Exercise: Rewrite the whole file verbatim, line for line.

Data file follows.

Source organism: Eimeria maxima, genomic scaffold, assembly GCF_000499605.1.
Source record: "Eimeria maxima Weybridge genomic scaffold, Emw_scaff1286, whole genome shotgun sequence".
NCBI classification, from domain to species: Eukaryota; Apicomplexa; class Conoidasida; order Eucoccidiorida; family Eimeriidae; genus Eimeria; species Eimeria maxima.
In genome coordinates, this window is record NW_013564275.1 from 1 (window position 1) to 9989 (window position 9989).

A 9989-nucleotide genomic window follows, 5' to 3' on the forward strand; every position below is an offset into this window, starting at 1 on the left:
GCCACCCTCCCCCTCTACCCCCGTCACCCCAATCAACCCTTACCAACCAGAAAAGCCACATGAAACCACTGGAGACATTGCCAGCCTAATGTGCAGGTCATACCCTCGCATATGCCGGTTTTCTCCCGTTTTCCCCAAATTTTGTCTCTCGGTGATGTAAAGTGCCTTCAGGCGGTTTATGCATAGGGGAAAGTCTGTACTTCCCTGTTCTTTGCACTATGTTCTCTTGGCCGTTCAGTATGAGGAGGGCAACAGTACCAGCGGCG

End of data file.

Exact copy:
Source organism: Eimeria maxima, genomic scaffold, assembly GCF_000499605.1.
Source record: "Eimeria maxima Weybridge genomic scaffold, Emw_scaff1286, whole genome shotgun sequence".
NCBI classification, from domain to species: Eukaryota; Apicomplexa; class Conoidasida; order Eucoccidiorida; family Eimeriidae; genus Eimeria; species Eimeria maxima.
In genome coordinates, this window is record NW_013564275.1 from 1 (window position 1) to 9989 (window position 9989).

A 9989-nucleotide genomic window follows, 5' to 3' on the forward strand; every position below is an offset into this window, starting at 1 on the left:
GCCACCCTCCCCCTCTACCCCCGTCACCCCAATCAACCCTTACCAACCAGAAAAGCCACATGAAACCACTGGAGACATTGCCAGCCTAATGTGCAGGTCATACCCTCGCATATGCCGGTTTTCTCCCGTTTTCCCCAAATTTTGTCTCTCGGTGATGTAAAGTGCCTTCAGGCGGTTTATGCATAGGGGAAAGTCTGTACTTCCCTGTTCTTTGCACTATGTTCTCTTGGCCGTTCAGTATGAGGAGGGCAACAGTACCAGCGGCG